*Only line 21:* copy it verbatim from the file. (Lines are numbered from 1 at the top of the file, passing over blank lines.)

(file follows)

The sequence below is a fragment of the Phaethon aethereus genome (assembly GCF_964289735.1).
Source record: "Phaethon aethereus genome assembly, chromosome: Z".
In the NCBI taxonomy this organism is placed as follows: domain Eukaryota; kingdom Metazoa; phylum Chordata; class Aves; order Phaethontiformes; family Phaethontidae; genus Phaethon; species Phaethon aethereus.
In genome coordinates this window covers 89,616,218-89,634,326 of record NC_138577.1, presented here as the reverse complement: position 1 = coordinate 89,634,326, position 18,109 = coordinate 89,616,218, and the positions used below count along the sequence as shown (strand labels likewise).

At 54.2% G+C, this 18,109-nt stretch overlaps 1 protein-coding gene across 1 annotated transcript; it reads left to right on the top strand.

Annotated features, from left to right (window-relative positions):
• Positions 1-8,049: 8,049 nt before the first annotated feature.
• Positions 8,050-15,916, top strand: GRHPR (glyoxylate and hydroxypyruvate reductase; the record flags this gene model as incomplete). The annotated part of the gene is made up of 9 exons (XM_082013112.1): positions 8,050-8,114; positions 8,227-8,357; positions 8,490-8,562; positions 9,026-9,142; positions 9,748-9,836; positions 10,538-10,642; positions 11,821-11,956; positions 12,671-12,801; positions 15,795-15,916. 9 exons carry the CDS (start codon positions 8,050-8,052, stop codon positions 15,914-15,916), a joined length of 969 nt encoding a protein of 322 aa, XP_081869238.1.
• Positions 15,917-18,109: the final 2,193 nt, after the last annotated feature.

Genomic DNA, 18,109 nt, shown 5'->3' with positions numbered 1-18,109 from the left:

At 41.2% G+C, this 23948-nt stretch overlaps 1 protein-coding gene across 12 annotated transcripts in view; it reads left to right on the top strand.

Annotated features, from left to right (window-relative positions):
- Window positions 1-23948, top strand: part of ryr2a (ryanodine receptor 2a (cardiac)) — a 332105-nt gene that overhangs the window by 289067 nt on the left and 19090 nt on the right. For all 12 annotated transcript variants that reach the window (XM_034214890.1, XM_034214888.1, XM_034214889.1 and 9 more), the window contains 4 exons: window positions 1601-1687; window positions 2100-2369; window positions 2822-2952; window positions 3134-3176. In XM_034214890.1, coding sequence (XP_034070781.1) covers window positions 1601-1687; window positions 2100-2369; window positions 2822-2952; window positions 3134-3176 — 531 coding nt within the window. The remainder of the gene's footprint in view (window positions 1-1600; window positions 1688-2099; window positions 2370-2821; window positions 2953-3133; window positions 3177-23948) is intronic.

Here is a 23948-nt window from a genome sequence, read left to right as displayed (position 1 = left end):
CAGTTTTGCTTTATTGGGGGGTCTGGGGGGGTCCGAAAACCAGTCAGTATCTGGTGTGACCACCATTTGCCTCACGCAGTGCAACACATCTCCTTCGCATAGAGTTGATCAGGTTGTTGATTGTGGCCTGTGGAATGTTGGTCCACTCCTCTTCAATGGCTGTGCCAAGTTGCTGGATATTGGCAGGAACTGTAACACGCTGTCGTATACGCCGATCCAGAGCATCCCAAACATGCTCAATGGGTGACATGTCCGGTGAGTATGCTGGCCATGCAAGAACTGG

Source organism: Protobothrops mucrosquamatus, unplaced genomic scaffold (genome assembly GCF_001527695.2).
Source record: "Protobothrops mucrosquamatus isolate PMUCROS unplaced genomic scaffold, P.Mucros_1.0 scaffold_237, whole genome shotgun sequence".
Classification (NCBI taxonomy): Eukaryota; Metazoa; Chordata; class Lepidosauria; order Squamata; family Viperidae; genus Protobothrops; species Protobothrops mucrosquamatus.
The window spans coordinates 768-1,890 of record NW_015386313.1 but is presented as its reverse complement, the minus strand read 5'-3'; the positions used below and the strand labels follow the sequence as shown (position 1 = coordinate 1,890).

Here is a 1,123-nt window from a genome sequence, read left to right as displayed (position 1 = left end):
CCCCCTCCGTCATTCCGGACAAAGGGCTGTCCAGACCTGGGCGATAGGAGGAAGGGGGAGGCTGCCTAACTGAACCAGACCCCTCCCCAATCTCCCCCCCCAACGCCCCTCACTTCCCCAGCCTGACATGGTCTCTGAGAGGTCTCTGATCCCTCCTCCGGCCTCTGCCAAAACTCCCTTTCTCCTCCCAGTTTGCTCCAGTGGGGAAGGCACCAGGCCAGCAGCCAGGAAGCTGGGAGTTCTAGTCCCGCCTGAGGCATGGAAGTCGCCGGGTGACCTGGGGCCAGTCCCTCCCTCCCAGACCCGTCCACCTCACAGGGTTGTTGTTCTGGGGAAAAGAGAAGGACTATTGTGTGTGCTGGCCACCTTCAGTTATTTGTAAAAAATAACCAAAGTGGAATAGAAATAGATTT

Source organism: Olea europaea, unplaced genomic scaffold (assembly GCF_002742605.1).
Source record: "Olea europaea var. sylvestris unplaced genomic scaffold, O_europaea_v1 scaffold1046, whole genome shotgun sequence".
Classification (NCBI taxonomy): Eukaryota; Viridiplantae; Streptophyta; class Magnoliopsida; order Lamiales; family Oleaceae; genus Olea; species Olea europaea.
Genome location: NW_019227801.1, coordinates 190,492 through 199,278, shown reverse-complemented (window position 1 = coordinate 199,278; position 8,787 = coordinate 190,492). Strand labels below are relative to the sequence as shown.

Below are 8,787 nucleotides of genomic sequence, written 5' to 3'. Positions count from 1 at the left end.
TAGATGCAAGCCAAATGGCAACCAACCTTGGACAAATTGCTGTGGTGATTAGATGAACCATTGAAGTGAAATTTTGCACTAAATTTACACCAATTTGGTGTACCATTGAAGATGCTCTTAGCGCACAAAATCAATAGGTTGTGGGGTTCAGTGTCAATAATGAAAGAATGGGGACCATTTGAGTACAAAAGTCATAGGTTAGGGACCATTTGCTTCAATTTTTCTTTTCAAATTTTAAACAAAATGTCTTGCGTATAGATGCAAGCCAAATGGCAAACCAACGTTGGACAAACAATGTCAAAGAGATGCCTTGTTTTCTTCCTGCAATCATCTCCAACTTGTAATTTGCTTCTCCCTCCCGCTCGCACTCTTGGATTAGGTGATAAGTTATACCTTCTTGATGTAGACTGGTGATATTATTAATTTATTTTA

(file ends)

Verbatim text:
CCCCCTCCGTCATTCCGGACAAAGGGCTGTCCAGACCTGGGCGATAGGAGGAAGGGGGAGGCTGCCTAACTGAACCAGACCCCTCCCCAATCTCCCCCCCCAACGCCCCTCACTTCCCCAGCCTGACATGGTCTCTGAGAGGTCTCTGATCCCTCCTCCGGCCTCTGCCAAAACTCCCTTTCTCCTCCCAGTTTGCTCCAGTGGGGAAGGCACCAGGCCAGCAGCCAGGAAGCTGGGAGTTCTAGTCCCGCCTGAGGCATGGAAGTCGCCGGGTGACCTGGGGCCAGTCCCTCCCTCCCAGACCCGTCCACCTCACAGGGTTGTTGTTCTGGGGAAAAGAGAAGGACTATTGTGTGTGCTGGCCACCTTCAGTTATTTGTAAAAAATAACCAAAGTGGAATAGAAATAGATTT